Wednesday, May 26, 2021

Tifaifai- A New Book

 The working title at present, but I am just in the process of signing a contract with Editions de Saxe to create a book about all the new Tifaifa's I created for the new on-line course which I first ran earlier this year. Of course this means it will be published in french like most of my books. This will be my sixth book and one of these days I intend to write fiction which was my dream as a young woman. I decided to add one more project to the book which of course now has to be made yesterday rather than tomorrow and I am totally bereft of any ideas and it is too cold and wet to dye fabric today which is usually something that triggers creativity.

My morning walks have dwindled a bit as well, thoough I have recommenced as it is both good for body and soul. The little bushland reserve where I walk has a dazzling variety of fungi springing up out of the undergrowth and I am besotted by fungi and have been since childhood, I could spend hours there but it is a bit chilly at the moment , and a cold climate is not one of my favourite things.

I wish I knew more about fungi, and I am sure I have spotted some edible mushrooms- but I am not 100% sure so better to leave it. But they are really otherworldly with their delicate pleats on their undersides.

I have also become the Gallery Co-ordinator at ARC Yinnar- a pretty township about 10 minutes from Morwell where they have converted an old butter factory into an artists co-op with studios and  a dedicated large gallery space, a small gallery and retail space for members to sell their creations. The co-op encompasses a wide range of artistic practices including ceramics, printmaking, scultpure, painting and drawing, some textiles, and music. It is only a part time position- very part time- but I am excited to be involved in this long standing co-op. My first exhibition to oversee is an Open Call for Entry with the Theme Close to Home. Anyone can enter an art piece- the entry fee is $12.50 for a non member or $10 for a member. The deadline is 12 June. Email me if you would like an entry form. The exhibition runs for a month and of course your work can be for sale. The gallery opens on Friday, Saturday and Sunday.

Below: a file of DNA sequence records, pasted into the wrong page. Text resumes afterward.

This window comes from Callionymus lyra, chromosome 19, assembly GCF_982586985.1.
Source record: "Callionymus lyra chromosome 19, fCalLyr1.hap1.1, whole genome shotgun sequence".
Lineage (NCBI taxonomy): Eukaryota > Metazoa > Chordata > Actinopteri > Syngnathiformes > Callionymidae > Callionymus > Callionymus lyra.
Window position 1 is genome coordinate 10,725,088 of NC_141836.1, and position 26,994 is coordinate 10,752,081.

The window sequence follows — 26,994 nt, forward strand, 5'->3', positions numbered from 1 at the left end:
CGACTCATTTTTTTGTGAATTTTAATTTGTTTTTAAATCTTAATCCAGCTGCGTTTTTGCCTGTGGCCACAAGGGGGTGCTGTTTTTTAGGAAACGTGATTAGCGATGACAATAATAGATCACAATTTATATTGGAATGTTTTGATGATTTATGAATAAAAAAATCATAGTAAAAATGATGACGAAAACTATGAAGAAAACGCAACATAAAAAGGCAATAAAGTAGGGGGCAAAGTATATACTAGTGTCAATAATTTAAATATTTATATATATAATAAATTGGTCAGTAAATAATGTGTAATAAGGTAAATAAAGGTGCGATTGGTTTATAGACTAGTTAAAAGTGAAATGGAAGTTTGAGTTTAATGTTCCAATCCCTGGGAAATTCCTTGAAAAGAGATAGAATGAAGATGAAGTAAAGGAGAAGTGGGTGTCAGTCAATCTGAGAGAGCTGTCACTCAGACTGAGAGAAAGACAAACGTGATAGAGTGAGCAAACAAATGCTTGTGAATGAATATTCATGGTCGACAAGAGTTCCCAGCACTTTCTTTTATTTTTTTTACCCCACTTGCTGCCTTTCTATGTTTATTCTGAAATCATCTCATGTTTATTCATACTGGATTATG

The main gallery is booked out for the rest of the year but I do have the thinking cap on for a dedicated group textile event for 2022.

I will be having an exhibition in the small gallery in October this year- it is a cosy space not without possibilities and I will be making work inspired by my morning walks and also creating a chap book ( I hope)- I have been playing with ideas for this, but for now I have to concentrate on the tifaifai book.

In thinking about creating a chap book I did a workshop with Amy Bodossian last weekend as part of the Latrobe Literary Festival. There were only four of us in the workshop- lucky us- it was so much fun. I highly recommend her workshop ( she is doing a workshop in Melbourne- Brunswick running  from June 10 on Thursday evenings there is a link on her website). I also came out with quite a lot of writing given it was a one day workshop and what a delight she is when delivering her own work. Lots of food for thought , it was the first time I had ever done a poetry workshop, and some new poets to explore to boot.